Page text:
ACE also applauded EPA’s proposed a statutory 15 billion gallons for 2022 and the agency’s plan to remedy the 500 million gallons in remanded volume by the DC Circuit Court in 2017. However, ACE strongly opposes EPA’s proposal to retroactively waive 2020 volumes and reduce 2021 volumes. As currently drafted, the proposal does not guarantee 15 billion gallons of low carbon ethanol will be used in 2022, the group said.

“… EPA’s ongoing obsession with maximum compliance flexibility for refiners means excess RINs can be used to meet future obligations instead of the physical blending of E15 and higher blends,” Jennings stated in his testimony.

The testimony also notes the legal dubiousness of retroactively and gratuitously reducing 2020 volumes below actual use. “This approach essentially shifts more of the pandemic burden from refiners to ethanol producers and farmers by allowing gallons already sold to be counted against 2022 volumes,” Jennings explained.

Growth Energy said the proposed RVOs would undercut blending requirements for 2021 and criticized the agency’s plan to retroactively reduce the 2020 RVO.

“During the previous administration, the small refinery exemption program undercut the goals of the RFS, preventing EPA from ensuring the RVO was met each year,” said Emily Skor, CEO of Growth Energy. “We appreciate the agency’s work to end this abuse and return to a true implied conventional volume of 15 billion gallons in 2022, along with promoting strong growth in advanced biofuels. We are also pleased that the agency has finally proposed to restore the first 250 million gallons illegally waived in the 2016 RVO with a commitment on the second 250 million gallons for 2023.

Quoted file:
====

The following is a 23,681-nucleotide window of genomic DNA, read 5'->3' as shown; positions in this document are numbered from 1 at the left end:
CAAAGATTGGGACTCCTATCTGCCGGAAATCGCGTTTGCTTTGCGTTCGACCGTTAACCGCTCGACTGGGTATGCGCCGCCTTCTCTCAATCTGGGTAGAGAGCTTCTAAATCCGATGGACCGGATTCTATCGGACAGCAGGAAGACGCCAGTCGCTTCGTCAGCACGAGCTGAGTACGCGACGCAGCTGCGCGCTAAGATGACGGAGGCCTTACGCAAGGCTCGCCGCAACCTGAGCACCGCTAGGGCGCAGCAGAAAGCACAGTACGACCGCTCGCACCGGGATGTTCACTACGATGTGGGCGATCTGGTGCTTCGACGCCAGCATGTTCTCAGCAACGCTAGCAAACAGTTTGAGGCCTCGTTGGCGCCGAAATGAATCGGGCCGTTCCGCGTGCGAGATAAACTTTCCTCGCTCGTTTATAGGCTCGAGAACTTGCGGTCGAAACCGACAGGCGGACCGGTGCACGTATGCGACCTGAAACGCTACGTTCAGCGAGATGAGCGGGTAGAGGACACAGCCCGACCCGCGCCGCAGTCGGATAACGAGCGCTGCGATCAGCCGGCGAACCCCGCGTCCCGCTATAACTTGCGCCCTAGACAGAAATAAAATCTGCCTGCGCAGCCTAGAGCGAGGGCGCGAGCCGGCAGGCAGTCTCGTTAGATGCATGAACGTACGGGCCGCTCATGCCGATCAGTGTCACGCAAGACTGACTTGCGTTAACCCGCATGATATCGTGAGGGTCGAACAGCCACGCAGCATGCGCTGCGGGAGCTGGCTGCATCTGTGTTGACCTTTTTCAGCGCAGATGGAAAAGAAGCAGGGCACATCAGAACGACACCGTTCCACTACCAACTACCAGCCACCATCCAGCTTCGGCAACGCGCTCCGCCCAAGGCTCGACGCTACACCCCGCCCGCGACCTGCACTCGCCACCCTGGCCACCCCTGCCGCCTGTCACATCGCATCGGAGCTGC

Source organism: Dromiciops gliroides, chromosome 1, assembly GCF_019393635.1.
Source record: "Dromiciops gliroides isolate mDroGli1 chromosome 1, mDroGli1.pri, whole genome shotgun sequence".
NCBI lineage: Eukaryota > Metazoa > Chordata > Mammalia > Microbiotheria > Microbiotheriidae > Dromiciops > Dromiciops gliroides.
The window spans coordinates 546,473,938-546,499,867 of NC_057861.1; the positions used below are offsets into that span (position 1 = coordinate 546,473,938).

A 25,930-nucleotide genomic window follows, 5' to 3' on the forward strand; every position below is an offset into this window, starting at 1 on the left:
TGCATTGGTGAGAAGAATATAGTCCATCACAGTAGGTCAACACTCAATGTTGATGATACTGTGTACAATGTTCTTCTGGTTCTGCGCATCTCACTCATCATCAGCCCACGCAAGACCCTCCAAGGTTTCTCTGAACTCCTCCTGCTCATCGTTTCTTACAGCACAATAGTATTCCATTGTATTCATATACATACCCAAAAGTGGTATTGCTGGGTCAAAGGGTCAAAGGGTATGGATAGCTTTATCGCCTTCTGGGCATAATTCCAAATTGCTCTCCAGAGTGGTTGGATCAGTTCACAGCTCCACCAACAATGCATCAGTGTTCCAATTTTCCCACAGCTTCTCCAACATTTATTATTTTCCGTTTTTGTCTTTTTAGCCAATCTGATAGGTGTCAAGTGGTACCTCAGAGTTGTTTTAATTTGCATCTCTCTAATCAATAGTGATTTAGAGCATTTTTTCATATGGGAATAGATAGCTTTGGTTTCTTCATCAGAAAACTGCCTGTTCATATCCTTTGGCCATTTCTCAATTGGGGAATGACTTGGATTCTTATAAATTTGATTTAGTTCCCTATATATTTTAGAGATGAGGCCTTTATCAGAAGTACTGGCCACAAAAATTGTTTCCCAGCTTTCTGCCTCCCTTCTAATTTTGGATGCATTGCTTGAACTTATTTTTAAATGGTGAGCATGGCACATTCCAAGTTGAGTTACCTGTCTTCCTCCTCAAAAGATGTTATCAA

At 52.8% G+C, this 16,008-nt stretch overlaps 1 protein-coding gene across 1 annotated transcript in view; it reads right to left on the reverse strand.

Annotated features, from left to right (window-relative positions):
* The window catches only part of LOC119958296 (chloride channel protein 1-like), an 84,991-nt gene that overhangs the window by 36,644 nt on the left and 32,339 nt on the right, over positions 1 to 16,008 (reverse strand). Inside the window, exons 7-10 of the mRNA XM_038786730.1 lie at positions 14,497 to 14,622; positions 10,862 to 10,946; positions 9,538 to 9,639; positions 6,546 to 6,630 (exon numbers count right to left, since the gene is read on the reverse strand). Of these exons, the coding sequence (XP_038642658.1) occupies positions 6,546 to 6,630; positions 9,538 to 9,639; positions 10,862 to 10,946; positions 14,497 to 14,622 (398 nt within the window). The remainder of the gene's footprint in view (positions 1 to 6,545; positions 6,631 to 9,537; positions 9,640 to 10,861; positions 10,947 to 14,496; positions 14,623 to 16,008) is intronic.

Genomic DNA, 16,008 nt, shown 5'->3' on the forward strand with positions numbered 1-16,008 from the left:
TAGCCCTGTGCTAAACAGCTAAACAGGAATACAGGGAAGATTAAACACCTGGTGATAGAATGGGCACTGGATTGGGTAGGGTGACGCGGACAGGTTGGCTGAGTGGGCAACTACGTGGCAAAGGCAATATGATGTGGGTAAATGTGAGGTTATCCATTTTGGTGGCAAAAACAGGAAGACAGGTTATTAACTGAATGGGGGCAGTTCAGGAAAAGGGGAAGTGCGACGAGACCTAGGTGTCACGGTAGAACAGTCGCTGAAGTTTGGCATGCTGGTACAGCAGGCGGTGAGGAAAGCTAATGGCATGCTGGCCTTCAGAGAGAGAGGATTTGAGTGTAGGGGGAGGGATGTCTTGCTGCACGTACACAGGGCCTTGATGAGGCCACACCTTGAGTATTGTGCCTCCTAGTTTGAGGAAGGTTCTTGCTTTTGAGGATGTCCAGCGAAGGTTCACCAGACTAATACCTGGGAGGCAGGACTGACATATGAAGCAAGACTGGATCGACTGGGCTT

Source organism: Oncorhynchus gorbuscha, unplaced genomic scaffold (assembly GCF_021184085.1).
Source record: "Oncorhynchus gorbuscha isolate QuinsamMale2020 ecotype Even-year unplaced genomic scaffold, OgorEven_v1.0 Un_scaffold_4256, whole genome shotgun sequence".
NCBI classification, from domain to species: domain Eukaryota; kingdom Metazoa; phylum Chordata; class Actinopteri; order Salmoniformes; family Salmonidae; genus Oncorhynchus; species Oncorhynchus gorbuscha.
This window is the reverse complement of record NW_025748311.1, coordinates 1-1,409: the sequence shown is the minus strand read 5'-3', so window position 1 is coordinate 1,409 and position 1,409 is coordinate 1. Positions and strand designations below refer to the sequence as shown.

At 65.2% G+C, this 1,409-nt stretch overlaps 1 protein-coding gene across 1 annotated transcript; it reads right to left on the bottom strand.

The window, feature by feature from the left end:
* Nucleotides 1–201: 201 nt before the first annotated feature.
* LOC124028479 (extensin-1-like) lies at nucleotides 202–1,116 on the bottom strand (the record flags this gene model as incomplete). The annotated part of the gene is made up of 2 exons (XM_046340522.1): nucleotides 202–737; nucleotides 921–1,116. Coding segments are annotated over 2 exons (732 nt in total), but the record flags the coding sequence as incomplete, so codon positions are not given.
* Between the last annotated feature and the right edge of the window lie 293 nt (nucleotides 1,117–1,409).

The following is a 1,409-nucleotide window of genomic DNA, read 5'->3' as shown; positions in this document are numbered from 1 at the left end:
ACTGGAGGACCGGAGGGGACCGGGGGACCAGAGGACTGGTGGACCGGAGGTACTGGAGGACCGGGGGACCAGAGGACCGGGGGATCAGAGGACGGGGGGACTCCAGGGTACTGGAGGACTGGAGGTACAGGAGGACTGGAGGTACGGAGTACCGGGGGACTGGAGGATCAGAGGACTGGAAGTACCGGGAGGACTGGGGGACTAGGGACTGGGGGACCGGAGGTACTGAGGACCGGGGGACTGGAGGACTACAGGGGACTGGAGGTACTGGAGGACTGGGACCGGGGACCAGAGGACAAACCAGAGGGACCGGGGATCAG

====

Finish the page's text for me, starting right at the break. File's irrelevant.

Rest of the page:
“EPA’s proposal, however, has some serious flaws that need to be addressed. It sets an extremely troubling precedent of revising finalized volumes for 2020 and back-setting volumes for 2021 rather than driving growth in renewable fuels,” Skor continued. “The proposed retroactive cuts to 2020 exceed EPA’s legal authority, and negatively impact the entire agriculture and fuel supply chains.   

“EPA should return integrity to the RFS program and remove hurdles to the use of higher biofuel blends as follows:   

“First, leave 2020 RVOs as finalized in 2019, set the conventional 2021 and 2022 RVOs in line with the statute, and finalize the rulemaking as expeditiously as possible,” she added.

“Next, EPA should move quickly to finalize its proposed denial of pending small refinery exemptions. 

“The Biden Administration simply cannot meet its climate goals without strong blending requirements for low-carbon biofuel. But if the administration enforces the RFS as promised, it can be a powerful tool for keeping America on the path to a net-zero emission future,” Skor Said.

The National Biodiesel Board welcomed the proposed growth in the 2022 RVO and urged the EPA to maintain the integrity of the RFS program and avoid further or future delays in setting annual RVOs.